Nearly half of parents have ‘no idea’ how to raise kids without smartphone: Study

About 61 per cent of respondents said that smartphones are the most helpful tool in parenting

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IANS

London, Aug 21: Nearly half of parents (43 per cent) have “no idea” how people raised their kids before the invention of smartphones, a new study has said.

According to the study by OnePoll.com in collaboration with phone company Three UK, parents depend heavily on smartphones when it comes to raising their children.

The study gathered data from 1,000 participants with children aged 6 and under.

About 61 per cent of respondents said that smartphones are the most helpful tool in parenting, while 77 per cent admitted to using their phones up to 77 times per week to search for childcare advice.

The study also revealed that mothers and fathers regularly use smartphones to shop for their kids.

“We know the important role phones play in people’s lives. As the research shows, this role becomes even more important after you’ve had a child — your phone becomes a critical addition to your family,” said Aislinn O’Connor, Marketing Director at Three UK.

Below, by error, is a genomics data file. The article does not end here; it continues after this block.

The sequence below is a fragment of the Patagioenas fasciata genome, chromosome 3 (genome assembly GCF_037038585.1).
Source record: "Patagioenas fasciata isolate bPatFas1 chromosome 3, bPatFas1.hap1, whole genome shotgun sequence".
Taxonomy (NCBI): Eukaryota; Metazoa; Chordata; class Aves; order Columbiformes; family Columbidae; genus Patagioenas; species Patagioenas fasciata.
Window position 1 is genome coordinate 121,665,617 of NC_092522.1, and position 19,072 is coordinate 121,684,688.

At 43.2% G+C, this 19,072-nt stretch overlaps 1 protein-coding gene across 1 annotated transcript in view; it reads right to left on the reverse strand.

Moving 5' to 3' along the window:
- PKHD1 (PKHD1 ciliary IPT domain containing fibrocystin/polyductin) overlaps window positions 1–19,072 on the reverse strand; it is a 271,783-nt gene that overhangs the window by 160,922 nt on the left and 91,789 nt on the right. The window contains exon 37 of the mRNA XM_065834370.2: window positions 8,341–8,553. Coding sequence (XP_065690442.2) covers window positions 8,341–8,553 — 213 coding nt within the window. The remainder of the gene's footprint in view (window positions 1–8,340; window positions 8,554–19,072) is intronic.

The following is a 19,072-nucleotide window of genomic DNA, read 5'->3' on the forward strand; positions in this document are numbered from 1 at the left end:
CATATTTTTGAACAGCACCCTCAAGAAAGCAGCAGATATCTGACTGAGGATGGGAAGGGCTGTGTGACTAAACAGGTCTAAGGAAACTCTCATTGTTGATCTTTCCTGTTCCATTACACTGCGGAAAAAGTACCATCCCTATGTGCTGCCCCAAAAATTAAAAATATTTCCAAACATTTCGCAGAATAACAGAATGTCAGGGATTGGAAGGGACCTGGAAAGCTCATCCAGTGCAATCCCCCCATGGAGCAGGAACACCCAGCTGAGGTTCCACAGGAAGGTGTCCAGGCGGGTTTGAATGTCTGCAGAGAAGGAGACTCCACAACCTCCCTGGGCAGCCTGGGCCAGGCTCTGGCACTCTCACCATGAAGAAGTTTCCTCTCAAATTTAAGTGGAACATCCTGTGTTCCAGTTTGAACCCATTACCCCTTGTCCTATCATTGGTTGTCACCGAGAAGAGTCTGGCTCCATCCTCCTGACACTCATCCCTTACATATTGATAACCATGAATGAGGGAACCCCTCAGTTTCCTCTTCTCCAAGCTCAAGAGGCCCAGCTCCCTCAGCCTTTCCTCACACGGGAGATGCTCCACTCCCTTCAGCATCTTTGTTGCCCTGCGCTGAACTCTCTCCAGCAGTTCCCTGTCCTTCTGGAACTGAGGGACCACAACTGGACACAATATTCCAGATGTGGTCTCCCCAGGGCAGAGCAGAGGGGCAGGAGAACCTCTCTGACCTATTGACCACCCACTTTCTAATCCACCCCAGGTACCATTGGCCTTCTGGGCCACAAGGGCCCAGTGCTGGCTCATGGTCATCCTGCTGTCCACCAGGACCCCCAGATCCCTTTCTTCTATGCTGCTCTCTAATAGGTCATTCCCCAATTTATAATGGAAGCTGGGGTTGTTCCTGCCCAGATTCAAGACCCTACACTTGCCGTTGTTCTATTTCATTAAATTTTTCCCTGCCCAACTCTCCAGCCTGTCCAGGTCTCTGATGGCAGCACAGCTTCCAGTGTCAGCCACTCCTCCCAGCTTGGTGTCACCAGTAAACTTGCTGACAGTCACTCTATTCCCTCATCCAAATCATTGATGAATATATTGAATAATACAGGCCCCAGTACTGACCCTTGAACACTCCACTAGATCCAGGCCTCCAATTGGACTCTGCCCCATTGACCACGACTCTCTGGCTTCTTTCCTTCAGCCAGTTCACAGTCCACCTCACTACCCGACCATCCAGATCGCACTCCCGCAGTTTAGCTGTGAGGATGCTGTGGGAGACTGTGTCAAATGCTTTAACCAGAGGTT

“Playing the role of entertainer, doctor, connector and much more in everyday life,” she added.

Moreover, the study found that the widespread use of smartphones has resulted in an increase in data consumption.

Due to increased phone usage, nearly 34 per cent of parents reported having to upgrade their data plans. Parents continue to exceed their monthly data limits by five gigabytes on average.

Parents downloading entertainment for their children is one of the primary causes of this increase in data usage.

Streaming and downloading content for children was identified as one of the most significant data drains, with an average of 12 hours per week dedicated to these activities, according to the study.

Apart from entertainment, parents use their smartphones for a variety of purposes — about 67 per cent of parents use their phones primarily to take photos, 62 per cent enjoy sending WhatsApp messages, and 60 per cent use their phones to check the weather forecast.

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